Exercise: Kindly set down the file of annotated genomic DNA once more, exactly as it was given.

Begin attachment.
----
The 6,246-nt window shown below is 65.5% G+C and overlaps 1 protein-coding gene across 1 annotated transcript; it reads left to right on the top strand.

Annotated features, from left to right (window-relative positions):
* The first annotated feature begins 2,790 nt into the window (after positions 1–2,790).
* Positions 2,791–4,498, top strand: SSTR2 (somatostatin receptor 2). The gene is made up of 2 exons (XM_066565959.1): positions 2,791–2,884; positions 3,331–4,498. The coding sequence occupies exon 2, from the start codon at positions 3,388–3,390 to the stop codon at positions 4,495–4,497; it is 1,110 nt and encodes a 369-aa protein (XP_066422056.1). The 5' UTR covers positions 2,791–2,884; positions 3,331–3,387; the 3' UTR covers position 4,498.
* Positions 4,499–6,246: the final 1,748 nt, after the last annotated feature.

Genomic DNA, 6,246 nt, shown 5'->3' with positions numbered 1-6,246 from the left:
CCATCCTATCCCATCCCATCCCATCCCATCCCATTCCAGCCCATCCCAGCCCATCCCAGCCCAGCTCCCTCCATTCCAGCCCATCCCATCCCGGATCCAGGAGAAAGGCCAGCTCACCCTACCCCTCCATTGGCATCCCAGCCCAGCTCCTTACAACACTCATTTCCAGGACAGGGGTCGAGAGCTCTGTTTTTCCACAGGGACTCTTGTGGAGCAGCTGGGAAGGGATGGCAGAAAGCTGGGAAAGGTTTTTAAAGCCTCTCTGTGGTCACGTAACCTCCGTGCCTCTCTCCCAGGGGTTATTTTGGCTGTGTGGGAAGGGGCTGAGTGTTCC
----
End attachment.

The 6,246-nt window shown below is 65.5% G+C and overlaps 1 protein-coding gene across 1 annotated transcript; it reads left to right on the top strand.

Annotated features, from left to right (window-relative positions):
* The first annotated feature begins 2,790 nt into the window (after positions 1–2,790).
* Positions 2,791–4,498, top strand: SSTR2 (somatostatin receptor 2). The gene is made up of 2 exons (XM_066565959.1): positions 2,791–2,884; positions 3,331–4,498. The coding sequence occupies exon 2, from the start codon at positions 3,388–3,390 to the stop codon at positions 4,495–4,497; it is 1,110 nt and encodes a 369-aa protein (XP_066422056.1). The 5' UTR covers positions 2,791–2,884; positions 3,331–3,387; the 3' UTR covers position 4,498.
* Positions 4,499–6,246: the final 1,748 nt, after the last annotated feature.

Genomic DNA, 6,246 nt, shown 5'->3' with positions numbered 1-6,246 from the left:
CCATCCTATCCCATCCCATCCCATCCCATCCCATTCCAGCCCATCCCAGCCCATCCCAGCCCAGCTCCCTCCATTCCAGCCCATCCCATCCCGGATCCAGGAGAAAGGCCAGCTCACCCTACCCCTCCATTGGCATCCCAGCCCAGCTCCTTACAACACTCATTTCCAGGACAGGGGTCGAGAGCTCTGTTTTTCCACAGGGACTCTTGTGGAGCAGCTGGGAAGGGATGGCAGAAAGCTGGGAAAGGTTTTTAAAGCCTCTCTGTGGTCACGTAACCTCCGTGCCTCTCTCCCAGGGGTTATTTTGGCTGTGTGGGAAGGGGCTGAGTGTTCC